Pronouns are words like he, she, it they, this, that, which, and who that replace another word so that it does not have to be repeated.

For example:
  • Stand/Alone/Bitch is a prolific noder here on Everything2. Stand/Alone/Bitch has written some of the most interesting nodes I've encountered. If you are looking for something to read, I highly recommend you read anything by Stand/Alone/Bitch.

  • Stand/Alone/Bitch is a prolific noder here on Everything2. She has written some of the most interesting nodes I've encountered. If you're looking for something to read, I highly recommend her writeups.
  • One of the most common problems newer writers have concern vague pronoun references.

    For example:
  • Sending digital data from your computer through your modem presents security issues that can compromise its integrity.
    What can be compromised, the data, the computer or the modem?

  • When Wharfinger /msg'd FelonyMPulse, he was curious.
    Who was curious... Wharfinger or FelonyMPulse?

  • Implied references can make sense to the writer, but not to the reader.

    For example:
  • Mat Catastrophe nuked all of the Nodeshell Rescue Team's writeups in retaliation for their posting his credit card number. This started the Great E2 Feud.
    What started the feud, Mat's nuke or the credit card post?

  • Nate's policy prohibited trolls, which most noders resented.
    What did the noders resent, trolls or Nate's policy?
  • In English, these bear the inflectional categories of number, case, gender, and person. There are several subclasses of pronouns and they all behave and look quite differently:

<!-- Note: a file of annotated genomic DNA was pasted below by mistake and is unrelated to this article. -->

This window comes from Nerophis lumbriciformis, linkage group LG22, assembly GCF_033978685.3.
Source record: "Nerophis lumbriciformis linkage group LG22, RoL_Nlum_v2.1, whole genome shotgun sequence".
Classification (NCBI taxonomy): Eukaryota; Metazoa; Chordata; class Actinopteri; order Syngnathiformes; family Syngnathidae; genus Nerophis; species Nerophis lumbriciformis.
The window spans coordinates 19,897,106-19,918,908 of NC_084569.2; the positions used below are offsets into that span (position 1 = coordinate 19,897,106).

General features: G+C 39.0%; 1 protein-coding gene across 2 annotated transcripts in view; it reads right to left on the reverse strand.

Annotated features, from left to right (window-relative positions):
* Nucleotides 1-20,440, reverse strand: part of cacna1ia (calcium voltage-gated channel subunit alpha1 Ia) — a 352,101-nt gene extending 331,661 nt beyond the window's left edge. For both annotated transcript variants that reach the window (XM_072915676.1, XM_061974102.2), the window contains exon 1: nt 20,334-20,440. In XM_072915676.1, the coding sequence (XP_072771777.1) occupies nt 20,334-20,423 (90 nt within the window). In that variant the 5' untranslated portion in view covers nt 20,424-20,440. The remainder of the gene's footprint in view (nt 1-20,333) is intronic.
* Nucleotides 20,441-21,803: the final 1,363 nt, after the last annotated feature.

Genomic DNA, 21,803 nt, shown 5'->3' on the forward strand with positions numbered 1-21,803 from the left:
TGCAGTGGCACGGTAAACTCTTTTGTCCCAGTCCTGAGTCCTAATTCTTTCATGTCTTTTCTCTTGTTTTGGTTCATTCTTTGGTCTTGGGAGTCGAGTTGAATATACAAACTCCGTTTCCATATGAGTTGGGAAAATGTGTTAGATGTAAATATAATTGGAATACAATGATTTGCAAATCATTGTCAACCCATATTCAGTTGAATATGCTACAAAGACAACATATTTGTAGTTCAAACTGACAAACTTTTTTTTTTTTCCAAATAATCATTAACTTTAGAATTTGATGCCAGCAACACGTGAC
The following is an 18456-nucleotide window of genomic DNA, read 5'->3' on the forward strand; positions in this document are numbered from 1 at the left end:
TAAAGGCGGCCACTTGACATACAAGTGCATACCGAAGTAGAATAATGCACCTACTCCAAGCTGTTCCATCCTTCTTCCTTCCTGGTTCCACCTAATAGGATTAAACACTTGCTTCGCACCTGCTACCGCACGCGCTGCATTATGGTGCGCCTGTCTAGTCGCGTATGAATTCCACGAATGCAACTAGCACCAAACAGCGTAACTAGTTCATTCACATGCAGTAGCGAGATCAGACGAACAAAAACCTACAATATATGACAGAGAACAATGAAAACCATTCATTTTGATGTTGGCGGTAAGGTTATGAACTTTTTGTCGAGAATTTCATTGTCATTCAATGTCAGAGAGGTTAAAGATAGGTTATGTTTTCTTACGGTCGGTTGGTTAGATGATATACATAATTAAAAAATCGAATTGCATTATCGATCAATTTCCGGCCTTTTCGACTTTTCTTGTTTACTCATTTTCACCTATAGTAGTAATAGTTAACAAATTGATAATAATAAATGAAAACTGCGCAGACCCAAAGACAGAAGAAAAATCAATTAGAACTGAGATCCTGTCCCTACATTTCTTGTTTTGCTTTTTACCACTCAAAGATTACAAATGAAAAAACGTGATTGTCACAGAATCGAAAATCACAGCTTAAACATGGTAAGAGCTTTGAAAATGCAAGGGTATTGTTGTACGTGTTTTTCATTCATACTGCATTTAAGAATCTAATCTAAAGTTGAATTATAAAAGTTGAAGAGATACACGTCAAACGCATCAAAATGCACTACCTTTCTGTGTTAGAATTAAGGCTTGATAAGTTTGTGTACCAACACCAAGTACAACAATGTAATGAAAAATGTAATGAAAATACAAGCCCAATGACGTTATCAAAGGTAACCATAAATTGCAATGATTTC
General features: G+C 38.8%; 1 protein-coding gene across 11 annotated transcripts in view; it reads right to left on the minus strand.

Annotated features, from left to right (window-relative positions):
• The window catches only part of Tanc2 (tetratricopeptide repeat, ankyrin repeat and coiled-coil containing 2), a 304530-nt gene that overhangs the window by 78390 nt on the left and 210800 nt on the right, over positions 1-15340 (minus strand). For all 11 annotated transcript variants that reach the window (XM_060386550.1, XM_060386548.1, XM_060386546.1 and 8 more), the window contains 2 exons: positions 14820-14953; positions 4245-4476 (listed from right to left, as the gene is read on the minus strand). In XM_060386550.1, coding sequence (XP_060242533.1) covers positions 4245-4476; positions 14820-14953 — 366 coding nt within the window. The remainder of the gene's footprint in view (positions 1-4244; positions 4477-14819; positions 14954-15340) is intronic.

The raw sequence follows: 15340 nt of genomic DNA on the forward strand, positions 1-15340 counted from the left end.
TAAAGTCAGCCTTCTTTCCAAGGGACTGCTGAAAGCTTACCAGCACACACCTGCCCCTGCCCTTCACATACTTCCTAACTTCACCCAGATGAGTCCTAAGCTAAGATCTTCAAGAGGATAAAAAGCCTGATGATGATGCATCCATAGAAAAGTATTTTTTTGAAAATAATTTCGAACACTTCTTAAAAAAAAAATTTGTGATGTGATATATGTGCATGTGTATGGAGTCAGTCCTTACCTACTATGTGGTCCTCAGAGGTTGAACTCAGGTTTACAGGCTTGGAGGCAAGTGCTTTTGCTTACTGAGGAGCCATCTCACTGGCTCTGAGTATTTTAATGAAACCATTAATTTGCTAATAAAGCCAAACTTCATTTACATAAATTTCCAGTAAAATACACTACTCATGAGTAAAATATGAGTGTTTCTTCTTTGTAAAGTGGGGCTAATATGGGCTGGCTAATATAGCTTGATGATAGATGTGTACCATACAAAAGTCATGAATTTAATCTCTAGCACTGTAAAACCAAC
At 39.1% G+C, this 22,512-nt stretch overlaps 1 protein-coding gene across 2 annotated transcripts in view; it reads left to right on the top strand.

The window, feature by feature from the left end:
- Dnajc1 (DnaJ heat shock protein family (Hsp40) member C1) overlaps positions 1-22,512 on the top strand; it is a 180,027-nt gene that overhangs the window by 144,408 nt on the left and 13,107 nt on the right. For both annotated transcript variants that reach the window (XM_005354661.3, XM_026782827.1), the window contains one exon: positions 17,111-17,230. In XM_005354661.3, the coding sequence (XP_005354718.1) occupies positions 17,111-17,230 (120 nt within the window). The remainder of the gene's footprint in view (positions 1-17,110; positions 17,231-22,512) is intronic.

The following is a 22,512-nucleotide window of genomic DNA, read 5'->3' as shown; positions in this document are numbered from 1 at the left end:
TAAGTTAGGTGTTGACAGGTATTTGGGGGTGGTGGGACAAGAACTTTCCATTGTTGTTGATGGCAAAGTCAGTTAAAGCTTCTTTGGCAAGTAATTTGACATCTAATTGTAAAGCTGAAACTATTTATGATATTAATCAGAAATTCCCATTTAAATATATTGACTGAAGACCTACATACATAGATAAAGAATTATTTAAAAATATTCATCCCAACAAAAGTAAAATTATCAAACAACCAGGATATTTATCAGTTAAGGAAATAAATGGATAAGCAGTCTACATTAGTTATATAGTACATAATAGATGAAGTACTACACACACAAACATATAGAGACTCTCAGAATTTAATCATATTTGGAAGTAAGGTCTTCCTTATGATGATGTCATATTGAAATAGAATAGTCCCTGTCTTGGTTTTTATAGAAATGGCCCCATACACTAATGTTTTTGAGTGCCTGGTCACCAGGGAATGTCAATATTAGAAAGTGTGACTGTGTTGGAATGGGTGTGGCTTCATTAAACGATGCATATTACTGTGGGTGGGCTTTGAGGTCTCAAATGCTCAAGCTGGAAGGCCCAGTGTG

Personal Pronouns

    They distinguish participants in the speech event (e.g., speaker vs. addressee). They are what usually comes to mind first when we talk about pronouns.

    e.g. I, we, you, y'all, he, she, it, they

    Reflexive Pronouns

    These are closely related to personal pronouns. They are easily identified because they end in self or selves. They commonly mark an object that refers to the same person as the subject.

    e.g. Timmy hurt himself. We gave ourselves a present.

    Demonstrative Pronouns

    These typically "point out" the things they modify. They can be used to distinguish things on the basis of closeness to the speaker. Sometimes they stand by themselves.

    e.g. That is a lie. I like those.

    Interrogative Pronouns

    These are question words, including who, which and what.

    Indefinite Pronouns

    These are pronouns that refer to non-specific entities. They may appear in combination with a noun, but more commonly appear alone.

    e.g. some, somebody, every, everyone, each, anybody, nobody, none
    Relative Pronouns

    These introduce relative clauses. They look like other pronouns but they function differently.

    e.g. I found a friend who likes cheese. The book that I read is on the table.

    Anthro/Ling 2040

    Pro"noun (?), n. [Pref. pro- + noun: cf. F. pronom, L. pronomen. See Noun.] Gram.

    A word used instead of a noun or name, to avoid the repetition of it. The personal pronouns in English are I, thou or you, he, she, it, we, ye, and they.

    <-- accusatives? me, them, us -->

     

    © Webster 1913.

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